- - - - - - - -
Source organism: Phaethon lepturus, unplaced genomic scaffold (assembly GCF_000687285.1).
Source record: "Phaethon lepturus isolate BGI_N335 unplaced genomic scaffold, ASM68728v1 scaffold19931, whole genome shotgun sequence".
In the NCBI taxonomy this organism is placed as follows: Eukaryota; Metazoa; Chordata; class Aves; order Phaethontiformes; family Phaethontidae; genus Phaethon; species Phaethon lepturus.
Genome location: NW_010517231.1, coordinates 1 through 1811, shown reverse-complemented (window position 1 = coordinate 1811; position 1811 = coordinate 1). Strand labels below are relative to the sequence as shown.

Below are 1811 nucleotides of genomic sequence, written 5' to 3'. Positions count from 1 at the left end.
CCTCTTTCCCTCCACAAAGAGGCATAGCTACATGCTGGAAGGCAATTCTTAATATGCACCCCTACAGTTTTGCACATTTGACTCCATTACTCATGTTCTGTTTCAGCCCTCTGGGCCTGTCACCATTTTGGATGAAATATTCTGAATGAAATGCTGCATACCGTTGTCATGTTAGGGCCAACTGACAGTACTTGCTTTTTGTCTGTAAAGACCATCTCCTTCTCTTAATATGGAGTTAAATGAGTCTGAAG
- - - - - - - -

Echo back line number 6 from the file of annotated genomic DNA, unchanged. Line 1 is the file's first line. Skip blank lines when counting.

CCTCTTTCCCTCCACAAAGAGGCATAGCTACATGCTGGAAGGCAATTCTTAATATGCACCCCTACAGTTTTGCACATTTGACTCCATTACTCATGTTCTGTTTCAGCCCTCTGGGCCTGTCACCATTTTGGATGAAATATTCTGAATGAAATGCTGCATACCGTTGTCATGTTAGGGCCAACTGACAGTACTTGCTTTTTGTCTGTAAAGACCATCTCCTTCTCTTAATATGGAGTTAAATGAGTCTGAAG